Yesterday, I had the opportunity to visit the Bell Research Center, a wonderful resource for Northwest Georgia researchers.
Established in 2004, the Bell Research Center is located in the Historic Cumming School at 100 School Street in Cumming, Forsyth County, GA, in a room adjoining the Historical Society. The Center houses a large collection of genealogical and historical publications, primarily for Georgia, North and South Carolina, and Virginia, but for other areas as well.
Of special interest is the collection of Civil War books occupying one segment of the floor-to-ceiling shelving. The Center also has nice sections of research volumes for other wars, including, but not limited to, the Revolutionary War and the War of 1812.
A complete index of research materials is available online.
There are some drawbacks to researching at the Bell Center, including the current lack of a microfilm reader which renders their microfilm collection unusable. For Forsyth County researchers, this shouldn’t be a problem, as the Center is within easy walking distance of the Forsyth County Courthouse, Administration Building, and Cumming City Hall.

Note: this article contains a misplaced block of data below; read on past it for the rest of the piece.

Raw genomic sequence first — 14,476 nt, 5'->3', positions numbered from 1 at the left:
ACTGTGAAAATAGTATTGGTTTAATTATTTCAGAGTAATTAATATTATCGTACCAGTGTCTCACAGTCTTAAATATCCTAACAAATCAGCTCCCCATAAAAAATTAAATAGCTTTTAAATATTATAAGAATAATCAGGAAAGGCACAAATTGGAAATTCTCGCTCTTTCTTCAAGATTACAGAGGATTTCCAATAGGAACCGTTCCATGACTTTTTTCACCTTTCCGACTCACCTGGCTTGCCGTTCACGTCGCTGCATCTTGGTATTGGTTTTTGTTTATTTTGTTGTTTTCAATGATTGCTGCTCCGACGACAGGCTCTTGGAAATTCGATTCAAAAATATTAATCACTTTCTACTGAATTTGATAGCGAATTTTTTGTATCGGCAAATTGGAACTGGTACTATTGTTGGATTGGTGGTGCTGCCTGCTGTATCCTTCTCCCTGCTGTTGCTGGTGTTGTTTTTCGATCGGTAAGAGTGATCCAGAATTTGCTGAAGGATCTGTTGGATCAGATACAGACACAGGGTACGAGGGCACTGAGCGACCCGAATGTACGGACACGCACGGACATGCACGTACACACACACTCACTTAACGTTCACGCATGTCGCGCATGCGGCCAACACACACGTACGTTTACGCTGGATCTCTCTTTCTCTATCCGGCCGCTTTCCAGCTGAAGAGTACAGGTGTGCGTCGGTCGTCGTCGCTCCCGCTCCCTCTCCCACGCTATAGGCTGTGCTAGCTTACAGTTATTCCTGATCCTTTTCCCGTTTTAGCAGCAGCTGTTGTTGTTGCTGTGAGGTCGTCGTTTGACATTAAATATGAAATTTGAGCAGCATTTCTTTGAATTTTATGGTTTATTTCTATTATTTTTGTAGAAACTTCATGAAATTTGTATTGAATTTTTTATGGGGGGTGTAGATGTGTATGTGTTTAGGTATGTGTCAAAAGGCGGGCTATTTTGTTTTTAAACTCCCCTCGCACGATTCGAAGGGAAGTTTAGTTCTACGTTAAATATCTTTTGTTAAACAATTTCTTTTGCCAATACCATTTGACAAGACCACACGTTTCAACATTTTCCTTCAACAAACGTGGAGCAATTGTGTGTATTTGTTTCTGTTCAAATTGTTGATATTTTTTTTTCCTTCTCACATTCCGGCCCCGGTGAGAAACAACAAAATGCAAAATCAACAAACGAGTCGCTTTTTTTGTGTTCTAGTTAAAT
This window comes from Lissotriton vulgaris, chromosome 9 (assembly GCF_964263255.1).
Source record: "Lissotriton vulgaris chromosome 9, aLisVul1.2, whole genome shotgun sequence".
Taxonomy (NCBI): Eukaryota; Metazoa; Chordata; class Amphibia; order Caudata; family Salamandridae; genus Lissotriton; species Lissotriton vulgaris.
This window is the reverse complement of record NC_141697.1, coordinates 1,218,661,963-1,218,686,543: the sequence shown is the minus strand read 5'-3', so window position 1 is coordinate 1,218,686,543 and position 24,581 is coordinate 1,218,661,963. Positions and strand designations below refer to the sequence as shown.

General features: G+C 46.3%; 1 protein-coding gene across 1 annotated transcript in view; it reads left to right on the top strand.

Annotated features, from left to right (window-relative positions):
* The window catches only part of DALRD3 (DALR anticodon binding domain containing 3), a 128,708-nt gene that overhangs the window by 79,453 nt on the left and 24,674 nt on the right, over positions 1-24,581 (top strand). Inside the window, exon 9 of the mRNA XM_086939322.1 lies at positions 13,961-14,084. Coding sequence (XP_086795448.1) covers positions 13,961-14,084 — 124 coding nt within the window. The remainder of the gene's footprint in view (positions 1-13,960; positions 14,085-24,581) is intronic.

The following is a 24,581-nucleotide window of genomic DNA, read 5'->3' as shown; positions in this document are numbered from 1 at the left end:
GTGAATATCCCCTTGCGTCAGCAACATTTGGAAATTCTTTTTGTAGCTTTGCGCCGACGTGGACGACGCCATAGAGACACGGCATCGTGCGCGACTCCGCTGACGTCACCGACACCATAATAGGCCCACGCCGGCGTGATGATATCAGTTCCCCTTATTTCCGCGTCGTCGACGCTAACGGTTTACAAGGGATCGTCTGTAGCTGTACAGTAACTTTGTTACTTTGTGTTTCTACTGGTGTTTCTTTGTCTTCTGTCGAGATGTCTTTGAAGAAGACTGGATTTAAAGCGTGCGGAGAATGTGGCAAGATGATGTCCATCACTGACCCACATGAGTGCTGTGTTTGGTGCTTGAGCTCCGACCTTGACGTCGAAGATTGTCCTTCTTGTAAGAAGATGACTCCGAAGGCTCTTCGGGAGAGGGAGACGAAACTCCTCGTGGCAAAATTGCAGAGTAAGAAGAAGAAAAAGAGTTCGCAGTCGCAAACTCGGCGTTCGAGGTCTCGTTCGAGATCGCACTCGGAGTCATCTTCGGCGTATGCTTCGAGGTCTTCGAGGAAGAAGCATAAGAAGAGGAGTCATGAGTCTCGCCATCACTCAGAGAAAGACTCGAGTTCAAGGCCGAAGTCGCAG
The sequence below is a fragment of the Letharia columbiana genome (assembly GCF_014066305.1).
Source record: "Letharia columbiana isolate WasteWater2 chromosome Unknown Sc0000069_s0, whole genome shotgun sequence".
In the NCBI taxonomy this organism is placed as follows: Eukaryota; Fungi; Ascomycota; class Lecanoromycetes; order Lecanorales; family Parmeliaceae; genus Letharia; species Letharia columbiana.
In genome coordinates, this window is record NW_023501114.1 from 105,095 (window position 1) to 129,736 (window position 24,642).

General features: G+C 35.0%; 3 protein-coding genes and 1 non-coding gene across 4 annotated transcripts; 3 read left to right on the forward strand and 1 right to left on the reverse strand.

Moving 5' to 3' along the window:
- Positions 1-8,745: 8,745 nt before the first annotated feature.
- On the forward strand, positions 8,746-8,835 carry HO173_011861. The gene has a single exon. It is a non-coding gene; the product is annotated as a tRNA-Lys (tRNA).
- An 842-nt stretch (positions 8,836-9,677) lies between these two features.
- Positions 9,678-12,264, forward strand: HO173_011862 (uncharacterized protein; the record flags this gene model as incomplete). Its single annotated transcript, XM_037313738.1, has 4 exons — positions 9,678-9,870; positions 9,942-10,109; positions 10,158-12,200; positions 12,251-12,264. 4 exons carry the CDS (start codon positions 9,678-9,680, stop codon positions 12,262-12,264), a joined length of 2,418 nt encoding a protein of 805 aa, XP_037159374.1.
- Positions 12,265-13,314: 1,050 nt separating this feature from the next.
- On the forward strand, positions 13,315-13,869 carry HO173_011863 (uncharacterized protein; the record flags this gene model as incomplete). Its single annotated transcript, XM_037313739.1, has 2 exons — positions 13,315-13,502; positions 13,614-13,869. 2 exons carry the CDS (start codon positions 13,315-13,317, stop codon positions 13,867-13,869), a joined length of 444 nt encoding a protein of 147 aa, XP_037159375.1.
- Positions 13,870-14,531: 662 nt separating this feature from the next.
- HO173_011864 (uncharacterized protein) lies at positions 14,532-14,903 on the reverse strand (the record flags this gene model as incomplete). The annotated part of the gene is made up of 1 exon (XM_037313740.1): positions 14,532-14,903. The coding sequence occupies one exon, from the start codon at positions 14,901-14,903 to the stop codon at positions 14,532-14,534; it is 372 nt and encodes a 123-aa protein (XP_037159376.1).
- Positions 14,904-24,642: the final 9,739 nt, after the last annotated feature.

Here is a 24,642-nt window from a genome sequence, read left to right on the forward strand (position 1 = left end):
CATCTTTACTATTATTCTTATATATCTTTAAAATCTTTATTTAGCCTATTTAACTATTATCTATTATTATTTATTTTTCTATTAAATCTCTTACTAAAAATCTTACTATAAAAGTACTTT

The Bell Center is only open four hours per day during the week, which is a drawback for those who travel to visit their collection. It is open most of the day on Saturdays, however, and I would encourage out-of-town researchers to take advantage of these longer hours.
Finally, the Bell Center does not necessarily have an updated collection of Georgia publications. For instance, they have not yet obtained Paul K. Graham’s works on the 1805 and 1807 Georgia Land Lotteries, Georgia Land Lottery research, or his Atlas of East and Coastal Georgia Watercourses and Militia Districts, all of which are must-haves for Georgia researchers of those time periods and localities. The collection of published volumes for Georgia counties is also not complete, although most counties are well-represented, particularly with older, hard-to-find publications.
The Bell Center is only eight years old. Even considering its short life, the Center has an incredibly well-rounded collection of publications useful to genealogical and historical researchers for Georgia, the Carolinas, and Virginia. I’m certain that given time and the support of the research community, its collection will grow to become one of the most outstanding in the region, a feat the Center is already close to obtaining.